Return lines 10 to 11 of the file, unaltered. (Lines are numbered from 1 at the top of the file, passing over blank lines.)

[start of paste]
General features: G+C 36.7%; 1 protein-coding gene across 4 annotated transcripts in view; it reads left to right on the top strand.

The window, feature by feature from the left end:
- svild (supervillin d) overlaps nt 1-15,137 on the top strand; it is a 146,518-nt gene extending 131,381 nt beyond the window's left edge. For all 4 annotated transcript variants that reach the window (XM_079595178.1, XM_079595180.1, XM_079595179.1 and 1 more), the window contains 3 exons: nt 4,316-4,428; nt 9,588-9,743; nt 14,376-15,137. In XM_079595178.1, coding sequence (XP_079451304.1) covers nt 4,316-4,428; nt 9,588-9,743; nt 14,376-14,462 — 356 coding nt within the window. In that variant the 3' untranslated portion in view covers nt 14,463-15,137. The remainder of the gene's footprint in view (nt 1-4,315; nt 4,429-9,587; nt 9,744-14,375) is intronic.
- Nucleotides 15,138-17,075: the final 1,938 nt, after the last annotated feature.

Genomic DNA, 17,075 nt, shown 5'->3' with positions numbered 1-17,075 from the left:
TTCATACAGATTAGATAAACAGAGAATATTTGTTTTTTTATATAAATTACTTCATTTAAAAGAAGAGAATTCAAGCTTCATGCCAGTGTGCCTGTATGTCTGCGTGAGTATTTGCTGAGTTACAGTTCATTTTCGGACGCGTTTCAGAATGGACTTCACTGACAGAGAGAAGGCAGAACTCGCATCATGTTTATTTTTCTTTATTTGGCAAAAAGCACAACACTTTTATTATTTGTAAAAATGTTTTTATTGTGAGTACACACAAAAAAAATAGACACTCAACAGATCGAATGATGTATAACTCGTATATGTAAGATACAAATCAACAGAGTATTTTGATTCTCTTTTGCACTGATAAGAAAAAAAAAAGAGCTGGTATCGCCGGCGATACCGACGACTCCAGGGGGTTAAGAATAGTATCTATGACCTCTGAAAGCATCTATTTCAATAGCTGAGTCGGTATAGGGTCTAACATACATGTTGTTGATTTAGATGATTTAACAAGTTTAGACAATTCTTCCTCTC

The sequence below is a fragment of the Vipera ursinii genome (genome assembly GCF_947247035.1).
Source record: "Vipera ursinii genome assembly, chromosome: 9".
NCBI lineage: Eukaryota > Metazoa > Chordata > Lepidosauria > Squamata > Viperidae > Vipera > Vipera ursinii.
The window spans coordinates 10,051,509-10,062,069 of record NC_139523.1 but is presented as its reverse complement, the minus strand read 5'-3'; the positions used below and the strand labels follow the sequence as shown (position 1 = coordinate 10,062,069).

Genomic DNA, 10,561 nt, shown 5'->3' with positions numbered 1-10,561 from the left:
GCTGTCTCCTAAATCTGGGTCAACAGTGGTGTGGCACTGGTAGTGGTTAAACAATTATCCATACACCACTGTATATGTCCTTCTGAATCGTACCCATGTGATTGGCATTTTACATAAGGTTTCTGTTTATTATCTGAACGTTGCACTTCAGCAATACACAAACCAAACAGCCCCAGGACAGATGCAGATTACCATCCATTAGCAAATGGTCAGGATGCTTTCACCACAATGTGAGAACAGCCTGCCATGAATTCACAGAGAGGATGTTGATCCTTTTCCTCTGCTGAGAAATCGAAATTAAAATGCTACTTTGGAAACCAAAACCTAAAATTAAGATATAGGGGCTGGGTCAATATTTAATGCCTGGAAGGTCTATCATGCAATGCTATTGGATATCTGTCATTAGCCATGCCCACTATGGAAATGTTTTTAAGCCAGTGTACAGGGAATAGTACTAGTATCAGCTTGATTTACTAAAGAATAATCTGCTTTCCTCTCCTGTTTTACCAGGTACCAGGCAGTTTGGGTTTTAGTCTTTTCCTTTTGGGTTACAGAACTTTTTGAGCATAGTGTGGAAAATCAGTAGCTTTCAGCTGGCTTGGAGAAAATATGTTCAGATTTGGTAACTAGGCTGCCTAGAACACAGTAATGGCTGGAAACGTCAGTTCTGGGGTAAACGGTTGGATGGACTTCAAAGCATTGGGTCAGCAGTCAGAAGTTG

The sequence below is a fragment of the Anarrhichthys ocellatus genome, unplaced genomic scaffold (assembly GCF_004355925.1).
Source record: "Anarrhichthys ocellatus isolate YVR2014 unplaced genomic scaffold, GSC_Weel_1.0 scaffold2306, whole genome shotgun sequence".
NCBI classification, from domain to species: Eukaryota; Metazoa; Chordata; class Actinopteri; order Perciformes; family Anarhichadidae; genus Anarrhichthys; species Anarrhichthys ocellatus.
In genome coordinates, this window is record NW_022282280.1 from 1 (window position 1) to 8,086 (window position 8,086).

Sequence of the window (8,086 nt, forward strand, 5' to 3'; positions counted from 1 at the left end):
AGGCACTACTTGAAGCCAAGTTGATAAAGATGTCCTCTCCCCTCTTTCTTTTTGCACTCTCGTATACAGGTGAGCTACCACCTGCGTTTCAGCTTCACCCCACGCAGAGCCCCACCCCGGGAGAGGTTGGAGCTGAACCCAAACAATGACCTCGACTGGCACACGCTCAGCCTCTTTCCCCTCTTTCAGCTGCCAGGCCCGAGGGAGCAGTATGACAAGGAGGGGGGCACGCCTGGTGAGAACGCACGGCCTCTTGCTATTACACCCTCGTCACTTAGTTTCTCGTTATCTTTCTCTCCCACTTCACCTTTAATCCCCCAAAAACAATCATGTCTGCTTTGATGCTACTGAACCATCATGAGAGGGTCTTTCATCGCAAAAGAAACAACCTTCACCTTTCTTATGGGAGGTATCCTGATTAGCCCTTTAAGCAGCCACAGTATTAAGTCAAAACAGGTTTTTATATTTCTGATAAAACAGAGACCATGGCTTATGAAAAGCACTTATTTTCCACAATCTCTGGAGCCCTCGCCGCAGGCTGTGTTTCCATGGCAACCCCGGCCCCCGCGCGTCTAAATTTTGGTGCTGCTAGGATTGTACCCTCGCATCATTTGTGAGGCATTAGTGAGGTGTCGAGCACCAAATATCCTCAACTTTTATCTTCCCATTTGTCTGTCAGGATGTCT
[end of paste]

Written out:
The window spans coordinates 10,051,509-10,062,069 of record NC_139523.1 but is presented as its reverse complement, the minus strand read 5'-3'; the positions used below and the strand labels follow the sequence as shown (position 1 = coordinate 10,062,069).

Genomic DNA, 10,561 nt, shown 5'->3' with positions numbered 1-10,561 from the left: